2/18/2014 6:00:00 AM First-degree murder suspects walking free, for now
The Sixth Amendment to the U.S. Constitution
In all criminal prosecutions, the accused shall enjoy the right to a speedy and public trial, by an impartial jury of the State and district wherein the crime shall have been committed, which district shall have been previously ascertained by law, and to be informed of the nature and cause of the accusation; to be confronted with the witnesses against him; to have compulsory process for obtaining witnesses in his favor, and to have the Assistance of Counsel for his defense.
KINGMAN - Exactly 1,408 days have passed since Christopher Gillespie was shot and killed, execution style, in the desert off of Old Trails Road.
The two men who stand accused of killing him are free today. They were released from the Mohave County jail late last year after the state failed to take them to trial, separately, in a timely manner.
One of them, Casey Fessenden, will learn today if his latest trial date of March 4 is a go in a hearing before Judge Steven Conn.
After a series of trials for both men were postponed for one reason or another, Deputy County Attorney Kimberly Aune and the defense attorneys - Brad Rideout for Fessenden and Stephen Glazer for Norman Corley - agreed the men should be released without bail and on the condition they stay away from Gillespie's relatives and two specific witnesses.
The constitutional right to a speedy trial doesn't mean one has to be held immediately, but certainly the government can't hold people indefinitely without resolving their cases.
Corley's latest trial date is March 18. Nearly four years earlier, he and Fesssenden allegedly executed Gillespie in a chilling incident.
Fessenden, now 40, was armed with an AR-15 rifle as he allegedly lay in wait for Gillespie on the night of April 12, 2010, according to Mohave County Sheriff's Office detectives who investigated the murder and ultimately arrested the men.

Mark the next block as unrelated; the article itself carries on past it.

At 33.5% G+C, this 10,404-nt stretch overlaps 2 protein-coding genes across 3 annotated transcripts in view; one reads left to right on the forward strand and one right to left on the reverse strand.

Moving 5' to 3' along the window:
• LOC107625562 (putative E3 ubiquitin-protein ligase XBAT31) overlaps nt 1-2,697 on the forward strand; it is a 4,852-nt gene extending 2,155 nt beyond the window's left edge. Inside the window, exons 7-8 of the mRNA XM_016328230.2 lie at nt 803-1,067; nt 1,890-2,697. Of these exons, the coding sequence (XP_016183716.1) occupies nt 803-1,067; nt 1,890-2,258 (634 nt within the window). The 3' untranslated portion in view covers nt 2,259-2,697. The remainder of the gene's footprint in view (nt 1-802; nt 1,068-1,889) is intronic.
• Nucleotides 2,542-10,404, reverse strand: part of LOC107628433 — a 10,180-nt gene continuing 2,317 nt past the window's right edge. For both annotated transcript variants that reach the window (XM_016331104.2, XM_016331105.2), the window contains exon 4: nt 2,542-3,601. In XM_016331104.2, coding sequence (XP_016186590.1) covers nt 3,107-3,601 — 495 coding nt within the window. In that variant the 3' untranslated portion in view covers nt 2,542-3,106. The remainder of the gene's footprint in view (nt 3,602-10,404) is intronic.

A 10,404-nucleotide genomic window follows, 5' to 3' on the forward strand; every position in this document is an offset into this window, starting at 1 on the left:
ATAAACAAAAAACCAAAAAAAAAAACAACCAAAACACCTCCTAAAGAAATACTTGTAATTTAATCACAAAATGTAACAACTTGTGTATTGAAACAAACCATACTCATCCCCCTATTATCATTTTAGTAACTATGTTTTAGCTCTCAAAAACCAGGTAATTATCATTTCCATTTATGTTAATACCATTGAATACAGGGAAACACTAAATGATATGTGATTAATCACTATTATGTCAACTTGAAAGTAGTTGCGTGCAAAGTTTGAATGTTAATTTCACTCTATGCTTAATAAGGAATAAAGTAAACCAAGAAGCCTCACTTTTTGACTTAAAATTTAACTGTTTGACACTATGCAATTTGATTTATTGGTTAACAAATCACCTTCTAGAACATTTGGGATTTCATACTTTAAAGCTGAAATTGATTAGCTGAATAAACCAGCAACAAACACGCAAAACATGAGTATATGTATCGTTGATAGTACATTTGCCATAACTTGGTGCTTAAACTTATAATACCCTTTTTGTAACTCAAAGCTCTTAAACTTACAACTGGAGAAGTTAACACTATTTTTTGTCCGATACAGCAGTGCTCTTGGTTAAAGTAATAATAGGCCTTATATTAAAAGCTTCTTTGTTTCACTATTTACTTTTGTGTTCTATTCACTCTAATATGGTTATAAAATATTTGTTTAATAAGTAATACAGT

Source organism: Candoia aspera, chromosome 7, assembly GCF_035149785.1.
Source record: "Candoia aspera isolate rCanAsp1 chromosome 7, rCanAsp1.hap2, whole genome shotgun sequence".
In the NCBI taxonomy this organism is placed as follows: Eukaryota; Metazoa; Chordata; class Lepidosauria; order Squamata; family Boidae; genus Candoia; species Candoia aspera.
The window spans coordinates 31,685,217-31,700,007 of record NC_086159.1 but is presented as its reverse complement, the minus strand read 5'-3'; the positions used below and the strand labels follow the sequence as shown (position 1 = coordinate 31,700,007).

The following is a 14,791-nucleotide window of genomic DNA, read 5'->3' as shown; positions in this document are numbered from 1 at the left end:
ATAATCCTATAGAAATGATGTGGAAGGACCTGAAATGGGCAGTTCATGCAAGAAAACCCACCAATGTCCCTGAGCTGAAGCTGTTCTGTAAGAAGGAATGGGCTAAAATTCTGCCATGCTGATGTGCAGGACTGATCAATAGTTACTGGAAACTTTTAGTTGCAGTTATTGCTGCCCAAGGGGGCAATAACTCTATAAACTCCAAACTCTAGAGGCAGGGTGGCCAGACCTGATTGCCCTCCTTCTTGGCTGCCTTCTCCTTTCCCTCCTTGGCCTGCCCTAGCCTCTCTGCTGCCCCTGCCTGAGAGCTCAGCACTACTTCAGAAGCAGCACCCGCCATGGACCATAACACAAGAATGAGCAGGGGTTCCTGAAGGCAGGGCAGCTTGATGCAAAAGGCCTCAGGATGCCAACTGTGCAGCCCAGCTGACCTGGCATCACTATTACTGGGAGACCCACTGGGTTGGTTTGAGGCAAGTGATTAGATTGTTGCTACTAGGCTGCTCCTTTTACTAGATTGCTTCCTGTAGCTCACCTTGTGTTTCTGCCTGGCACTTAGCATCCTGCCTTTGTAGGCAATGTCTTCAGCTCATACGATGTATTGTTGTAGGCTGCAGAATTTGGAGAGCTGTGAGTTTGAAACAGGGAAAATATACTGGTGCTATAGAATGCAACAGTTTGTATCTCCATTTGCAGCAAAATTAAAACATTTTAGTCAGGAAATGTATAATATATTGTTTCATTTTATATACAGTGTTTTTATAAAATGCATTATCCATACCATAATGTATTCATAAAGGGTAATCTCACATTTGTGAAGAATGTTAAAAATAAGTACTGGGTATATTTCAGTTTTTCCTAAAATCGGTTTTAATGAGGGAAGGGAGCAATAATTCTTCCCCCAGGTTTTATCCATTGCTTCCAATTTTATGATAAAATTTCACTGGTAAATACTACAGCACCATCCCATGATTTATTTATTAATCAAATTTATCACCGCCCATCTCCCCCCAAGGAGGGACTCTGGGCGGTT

Detectives believe Corley lured Gillespie to the desert outside of Kingman under the pretense of looking for coins and bottles. Gillespie followed Corley as Corley walked in front of his vehicle's headlights when Fessenden opened fire, according to detectives.
Three .223-caliber rounds struck Gillespie. Corley, detectives allege, also shot Gillespie at least once with a .22-caliber handgun.
Fourteen months would pass before detectives caught a break. In June 2011, a tipster told detectives the rifle used in the killing was inside a home on Route 66 in Kingman.
The owner reportedly told deputies that Fessenden sold him the rifle on April 16, 2010, four days after Gillespie was killed and three days after Fessenden allegedly reported the AR-15 stolen.
Testing of the rifle, a bullet recovered during Gillespie's autopsy and a shell casing indicates the rifle was the same weapon used in the homicide.
Fessenden was arrested in August 2011 and Corley was captured two months later. They remained in the Mohave County jail for more than two years until they were quietly released about a month apart late last year. Court papers regarding Corley's release are dated Dec. 19.
They each face a charge of first-degree murder.
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